Basically, when certain nutrients, such as choline (abundant in red meat, egg yolks, and dairy products) and L-carnitine (found in red meat as well as some energy drinks and supplements) are ingested, the gut bacteria that break it down produce a compound called trimethylamine (TMA). This in turn, is converted into the compound, trimethylene N-oxide (TMAO) in the liver [8]. In mice model, gut microbiomes generate TMAO that promotes impaired glucose tolerance, inhibits hepatic insulin signaling, and exacerbates adipose tissue inflammation in mice that are maintained on a high-fat high-sugar diet 8. Similarly, number of studies has emerged on animals and humans show that TMAO has also been suggested as a key player molecule mediating the development of type-2 diabetes mellitus and cardiovascular disease [9]. In addition, a group of three phospholipid-associated molecules choline, betaine, and TMAO are associated with atherosclerosis according to a metabolomics concept. After several number of reports about gut microflora affecting the metabolism of amines and aromatic metabolites have emerged, researchers and microbome scientists have been focusing on wide range of studies that has suggested a role for the gut microbiom in a diverse range of diseases such as obesity, type 2 diabetes and aspects of the metabolic syndrome, drug metabolism, autism spectral disorder, autoimmune disease, colitis and Chron’s disease [10]. Nevertheless, the implication of microbioms in number diseases is not only complex but also divergence interactions between the huge quantities and diverse range of microbes found in the gut and the human.

How TMAO plays in cardiovascular disease

TMAO is commonly seen in a variety of marine microbiota, where it serves as an important substrate in the anaerobic metabolism of a number of bacteria. Some studies in gnotobiotic mice have shown that TMAO harbors in the serum of animals colonized with TMA-producing bacteria [11]. Increase intake of phosphatidylcholine leads to a higher production of TMAO, was significantly associated with an increased risk of all-cause and CVD-specific mortality. Dietary choline and l-carnitine are metabolized by intestinal bacteria to produce TMA, which is, in turn, absorbed into the bloodstream and oxidized to TMAO by enzyme flavin monooxygenase 3 in the liver. Flavin monooxygenase 3 is reported to be a main integrator of hepatic cholesterol, lipid metabolism and inflammation [9,12]. Recently it is demonstrated that the metabolic pathway of complex phosphatidylcholine–choline involving gut microbiota in contributing to the pathogenesis of atherosclerotic coronary artery disease in animal models [12]. Some studies show that the platelet activity through the potentiation of cytoplasmic calcium release may be increased by TMAO, by which it may predispose to a hyper-coagulating status and increased thrombotic events [13]. The prolongation of angiotensin effects, which is also likely to worsen cardiac remodeling, may be related by regulation of TMAO and leads to detrimental outcome in heart failure [14]. TMAO also plays a role in the metabolic networks mechanism of type 2 diabetes that has impacted to increase the risk of cardiovascular disease. A Meta-analysis done by Yoriko Heianza et al states that increase circulation levels of gut microbiota metabolites, including TMAO and its precursors, are associated with an increased risk of major adverse cardiac events and all-cause mortality [15].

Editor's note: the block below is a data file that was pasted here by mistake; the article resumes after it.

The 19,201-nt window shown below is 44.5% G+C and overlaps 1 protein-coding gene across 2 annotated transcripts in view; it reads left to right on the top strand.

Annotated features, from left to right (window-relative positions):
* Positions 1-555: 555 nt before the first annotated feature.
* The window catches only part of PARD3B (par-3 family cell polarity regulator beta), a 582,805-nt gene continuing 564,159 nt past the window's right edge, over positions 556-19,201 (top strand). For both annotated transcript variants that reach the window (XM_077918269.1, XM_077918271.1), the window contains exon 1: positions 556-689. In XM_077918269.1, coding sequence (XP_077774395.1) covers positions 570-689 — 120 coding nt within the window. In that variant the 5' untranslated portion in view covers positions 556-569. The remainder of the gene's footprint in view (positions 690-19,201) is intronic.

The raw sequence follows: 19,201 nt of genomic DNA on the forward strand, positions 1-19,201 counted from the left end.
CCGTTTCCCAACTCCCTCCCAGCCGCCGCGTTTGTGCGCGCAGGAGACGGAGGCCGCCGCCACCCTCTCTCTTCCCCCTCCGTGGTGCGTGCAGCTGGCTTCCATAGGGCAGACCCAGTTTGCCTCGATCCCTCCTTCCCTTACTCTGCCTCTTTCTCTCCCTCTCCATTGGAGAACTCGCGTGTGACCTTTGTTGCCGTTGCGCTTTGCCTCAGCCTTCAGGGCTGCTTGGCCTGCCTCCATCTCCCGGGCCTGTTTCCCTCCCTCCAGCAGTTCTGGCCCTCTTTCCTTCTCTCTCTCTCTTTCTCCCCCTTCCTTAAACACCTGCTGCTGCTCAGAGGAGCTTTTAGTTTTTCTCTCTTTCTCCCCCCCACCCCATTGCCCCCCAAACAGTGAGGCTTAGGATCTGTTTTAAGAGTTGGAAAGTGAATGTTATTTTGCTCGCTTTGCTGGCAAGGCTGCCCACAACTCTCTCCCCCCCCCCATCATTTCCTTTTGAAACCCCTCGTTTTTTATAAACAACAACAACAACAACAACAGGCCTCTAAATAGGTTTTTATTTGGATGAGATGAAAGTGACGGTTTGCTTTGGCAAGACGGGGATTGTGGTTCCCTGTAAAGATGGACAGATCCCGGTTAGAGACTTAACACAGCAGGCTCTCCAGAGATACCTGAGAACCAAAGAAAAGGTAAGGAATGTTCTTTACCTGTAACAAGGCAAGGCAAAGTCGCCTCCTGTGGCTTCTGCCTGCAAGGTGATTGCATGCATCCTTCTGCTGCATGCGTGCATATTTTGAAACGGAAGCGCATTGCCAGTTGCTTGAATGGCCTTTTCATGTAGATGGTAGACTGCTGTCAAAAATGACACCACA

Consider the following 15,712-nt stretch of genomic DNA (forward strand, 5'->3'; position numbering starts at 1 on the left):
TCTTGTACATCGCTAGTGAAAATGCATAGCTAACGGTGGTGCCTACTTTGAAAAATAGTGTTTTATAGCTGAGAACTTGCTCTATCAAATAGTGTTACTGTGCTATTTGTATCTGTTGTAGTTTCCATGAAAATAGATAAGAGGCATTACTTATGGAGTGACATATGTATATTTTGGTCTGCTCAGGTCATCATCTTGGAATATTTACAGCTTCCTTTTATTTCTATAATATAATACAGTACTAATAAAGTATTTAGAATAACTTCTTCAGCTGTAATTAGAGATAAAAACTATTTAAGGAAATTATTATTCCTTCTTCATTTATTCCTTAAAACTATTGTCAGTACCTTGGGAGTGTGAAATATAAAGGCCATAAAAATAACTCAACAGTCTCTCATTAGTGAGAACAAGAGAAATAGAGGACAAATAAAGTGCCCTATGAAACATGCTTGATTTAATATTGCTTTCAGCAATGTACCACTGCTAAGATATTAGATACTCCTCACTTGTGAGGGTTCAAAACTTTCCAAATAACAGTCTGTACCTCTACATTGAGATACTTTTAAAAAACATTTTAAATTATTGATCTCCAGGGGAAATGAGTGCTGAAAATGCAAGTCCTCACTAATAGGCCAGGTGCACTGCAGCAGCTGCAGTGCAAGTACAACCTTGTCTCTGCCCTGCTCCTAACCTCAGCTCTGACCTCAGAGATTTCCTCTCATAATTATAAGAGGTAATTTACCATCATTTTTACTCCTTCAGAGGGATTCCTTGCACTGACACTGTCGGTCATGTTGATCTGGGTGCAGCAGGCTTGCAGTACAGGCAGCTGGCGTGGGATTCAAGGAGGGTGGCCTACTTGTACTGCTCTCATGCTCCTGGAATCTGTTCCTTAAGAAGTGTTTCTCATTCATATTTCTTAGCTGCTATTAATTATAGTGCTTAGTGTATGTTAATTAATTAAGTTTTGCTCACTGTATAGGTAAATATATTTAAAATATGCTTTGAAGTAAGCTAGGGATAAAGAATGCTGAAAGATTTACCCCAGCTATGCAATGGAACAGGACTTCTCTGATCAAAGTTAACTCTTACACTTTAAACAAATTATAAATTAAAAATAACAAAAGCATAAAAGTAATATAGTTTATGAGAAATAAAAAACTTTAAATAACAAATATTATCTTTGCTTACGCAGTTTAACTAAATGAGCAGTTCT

Future therapeutic perceptive by targeting gut microbes

After several studies focused on gut microbes relation to cardiovascular disease has been done over a course decade, the researcher and scientist are trying to develop to target gut microbion to reduce and prevent cardiovascular disease. Recently Cleveland Clinic researchers have designed a potential new class of drugs that may reduce cardiovascular risk by targeting a specific microbial pathway in the gut. Dr. Hazen’s team from Cleveland Clinic has developed a new series of inhibitors, called mechanism-based inhibitors; that were designed to not kill the bacterial cells and, therefore, likely do not contribute to antibiotic resistance and it helps potently to interrupt the gut microbial pathway that produces TMAO [16]. All the way, a large number of drug developers and scientists in other different centers are also trying to designate to target the gut microbion in cardiovascular disease prevention and metabolic problem. The gut microbiome is an important key player in several kinds of disease process and it has wide spread aspects to human health.

Conclusion

Gut microbial is an important part of metabolic mediator in cardiovascular disease. It has many hidden potential effects to alter human metabolism and immune changes that may lead to diseases. Since cardiovascular disease is a major cause of death around the world, we are focusing to prevent the burden of dangerous heart disease by numerous ways including the concept and implications of microbome that has come to be a part of new hope to combat metabolic disorders and heart disease.

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© 2018 Tun HN. This is an open-access article distributed under the terms of the Creative Commons Attribution License, which permits unrestricted use, distribution, and reproduction in any medium, provided the original author and source are credited.